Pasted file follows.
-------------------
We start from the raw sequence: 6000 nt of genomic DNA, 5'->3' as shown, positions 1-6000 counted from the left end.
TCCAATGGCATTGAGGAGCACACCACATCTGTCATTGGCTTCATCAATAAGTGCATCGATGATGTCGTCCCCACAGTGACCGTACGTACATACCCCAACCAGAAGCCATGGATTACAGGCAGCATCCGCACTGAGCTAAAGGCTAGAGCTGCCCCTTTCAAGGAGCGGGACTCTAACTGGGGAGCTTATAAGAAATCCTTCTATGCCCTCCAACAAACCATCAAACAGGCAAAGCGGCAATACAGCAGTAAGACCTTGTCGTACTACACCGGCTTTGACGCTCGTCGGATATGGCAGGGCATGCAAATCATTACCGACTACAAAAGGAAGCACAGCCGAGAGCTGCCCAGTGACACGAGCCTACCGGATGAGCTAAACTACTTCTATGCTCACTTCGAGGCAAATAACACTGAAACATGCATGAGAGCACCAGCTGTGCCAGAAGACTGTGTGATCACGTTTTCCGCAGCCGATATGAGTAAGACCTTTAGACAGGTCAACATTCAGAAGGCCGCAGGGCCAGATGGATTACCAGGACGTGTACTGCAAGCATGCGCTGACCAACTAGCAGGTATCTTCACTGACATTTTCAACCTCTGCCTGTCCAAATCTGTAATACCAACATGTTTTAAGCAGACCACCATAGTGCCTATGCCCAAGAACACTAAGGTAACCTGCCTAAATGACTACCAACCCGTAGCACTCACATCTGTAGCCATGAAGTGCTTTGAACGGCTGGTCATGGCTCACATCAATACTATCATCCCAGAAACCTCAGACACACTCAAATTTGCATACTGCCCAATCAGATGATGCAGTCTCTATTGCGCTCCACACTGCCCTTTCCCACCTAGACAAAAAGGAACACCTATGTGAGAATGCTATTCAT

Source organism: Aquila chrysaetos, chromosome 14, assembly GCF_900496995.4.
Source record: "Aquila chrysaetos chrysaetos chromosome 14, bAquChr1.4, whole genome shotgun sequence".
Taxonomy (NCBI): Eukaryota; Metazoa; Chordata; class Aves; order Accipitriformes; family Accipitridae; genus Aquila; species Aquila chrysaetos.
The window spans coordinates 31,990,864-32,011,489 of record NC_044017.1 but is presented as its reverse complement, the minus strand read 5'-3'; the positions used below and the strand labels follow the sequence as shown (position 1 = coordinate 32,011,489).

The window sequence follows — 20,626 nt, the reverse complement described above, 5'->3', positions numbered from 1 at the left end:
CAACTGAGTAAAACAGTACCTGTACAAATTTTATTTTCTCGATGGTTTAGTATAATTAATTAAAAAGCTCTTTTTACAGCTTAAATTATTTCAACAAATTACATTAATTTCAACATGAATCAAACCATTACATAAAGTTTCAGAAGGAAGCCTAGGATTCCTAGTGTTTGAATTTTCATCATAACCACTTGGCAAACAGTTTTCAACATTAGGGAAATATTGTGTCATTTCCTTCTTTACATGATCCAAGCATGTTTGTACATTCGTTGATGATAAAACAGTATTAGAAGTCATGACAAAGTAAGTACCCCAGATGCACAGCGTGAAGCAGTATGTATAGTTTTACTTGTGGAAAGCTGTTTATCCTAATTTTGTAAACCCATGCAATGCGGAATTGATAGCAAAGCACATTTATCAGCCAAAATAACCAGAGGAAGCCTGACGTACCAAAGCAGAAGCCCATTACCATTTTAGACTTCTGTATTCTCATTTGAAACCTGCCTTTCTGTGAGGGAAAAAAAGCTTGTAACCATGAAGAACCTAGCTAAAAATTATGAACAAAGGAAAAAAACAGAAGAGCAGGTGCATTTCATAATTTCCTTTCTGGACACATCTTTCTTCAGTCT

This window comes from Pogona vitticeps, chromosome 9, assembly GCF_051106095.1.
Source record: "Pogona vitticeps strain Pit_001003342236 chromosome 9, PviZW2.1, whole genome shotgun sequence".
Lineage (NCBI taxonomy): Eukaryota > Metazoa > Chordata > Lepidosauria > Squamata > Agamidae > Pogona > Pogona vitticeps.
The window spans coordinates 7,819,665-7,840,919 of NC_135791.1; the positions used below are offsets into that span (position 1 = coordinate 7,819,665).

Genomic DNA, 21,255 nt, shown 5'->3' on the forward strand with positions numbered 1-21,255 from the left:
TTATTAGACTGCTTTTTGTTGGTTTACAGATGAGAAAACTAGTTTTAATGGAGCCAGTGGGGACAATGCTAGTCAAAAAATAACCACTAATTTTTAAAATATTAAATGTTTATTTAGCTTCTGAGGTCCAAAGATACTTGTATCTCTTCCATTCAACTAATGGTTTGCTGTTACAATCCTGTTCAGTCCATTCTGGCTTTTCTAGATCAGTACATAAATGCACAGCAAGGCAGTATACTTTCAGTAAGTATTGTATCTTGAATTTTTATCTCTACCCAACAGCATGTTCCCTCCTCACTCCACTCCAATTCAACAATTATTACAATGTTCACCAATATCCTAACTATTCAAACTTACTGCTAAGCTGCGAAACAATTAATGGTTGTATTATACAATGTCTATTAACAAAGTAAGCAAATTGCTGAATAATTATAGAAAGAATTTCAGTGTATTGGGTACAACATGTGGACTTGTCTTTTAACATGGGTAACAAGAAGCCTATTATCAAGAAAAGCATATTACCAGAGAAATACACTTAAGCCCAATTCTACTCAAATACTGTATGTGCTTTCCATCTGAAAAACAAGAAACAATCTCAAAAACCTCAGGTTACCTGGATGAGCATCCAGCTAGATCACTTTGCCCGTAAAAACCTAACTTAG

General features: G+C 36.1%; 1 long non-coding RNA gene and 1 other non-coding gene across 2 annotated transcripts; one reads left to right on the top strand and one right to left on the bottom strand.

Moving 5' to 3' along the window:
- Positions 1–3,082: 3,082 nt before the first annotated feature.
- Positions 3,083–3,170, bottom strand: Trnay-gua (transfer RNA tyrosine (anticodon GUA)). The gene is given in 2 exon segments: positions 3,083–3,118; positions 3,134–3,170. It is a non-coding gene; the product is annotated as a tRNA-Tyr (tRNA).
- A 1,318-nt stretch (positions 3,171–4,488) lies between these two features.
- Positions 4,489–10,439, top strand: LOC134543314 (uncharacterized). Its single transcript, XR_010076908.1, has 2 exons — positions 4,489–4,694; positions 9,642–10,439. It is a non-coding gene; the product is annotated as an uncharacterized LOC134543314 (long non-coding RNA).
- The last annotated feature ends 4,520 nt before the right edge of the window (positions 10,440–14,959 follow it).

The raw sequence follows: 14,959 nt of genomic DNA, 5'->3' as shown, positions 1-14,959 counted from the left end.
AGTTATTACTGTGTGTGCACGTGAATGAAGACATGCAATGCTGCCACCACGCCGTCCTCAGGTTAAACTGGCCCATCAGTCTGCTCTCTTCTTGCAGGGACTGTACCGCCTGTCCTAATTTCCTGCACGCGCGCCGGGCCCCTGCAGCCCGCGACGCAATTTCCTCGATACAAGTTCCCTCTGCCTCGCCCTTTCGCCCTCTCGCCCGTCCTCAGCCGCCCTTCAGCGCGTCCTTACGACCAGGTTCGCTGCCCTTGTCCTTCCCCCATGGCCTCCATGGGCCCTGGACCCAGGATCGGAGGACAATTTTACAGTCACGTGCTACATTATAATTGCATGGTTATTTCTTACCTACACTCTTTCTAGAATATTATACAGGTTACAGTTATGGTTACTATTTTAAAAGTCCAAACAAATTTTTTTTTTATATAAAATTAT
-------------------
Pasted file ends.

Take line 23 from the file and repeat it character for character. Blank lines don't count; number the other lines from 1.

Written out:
AGTTATTACTGTGTGTGCACGTGAATGAAGACATGCAATGCTGCCACCACGCCGTCCTCAGGTTAAACTGGCCCATCAGTCTGCTCTCTTCTTGCAGGGACTGTACCGCCTGTCCTAATTTCCTGCACGCGCGCCGGGCCCCTGCAGCCCGCGACGCAATTTCCTCGATACAAGTTCCCTCTGCCTCGCCCTTTCGCCCTCTCGCCCGTCCTCAGCCGCCCTTCAGCGCGTCCTTACGACCAGGTTCGCTGCCCTTGTCCTTCCCCCATGGCCTCCATGGGCCCTGGACCCAGGATCGGAGGACAATTTTACAGTCACGTGCTACATTATAATTGCATGGTTATTTCTTACCTACACTCTTTCTAGAATATTATACAGGTTACAGTTATGGTTACTATTTTAAAAGTCCAAACAAATTTTTTTTTTATATAAAATTAT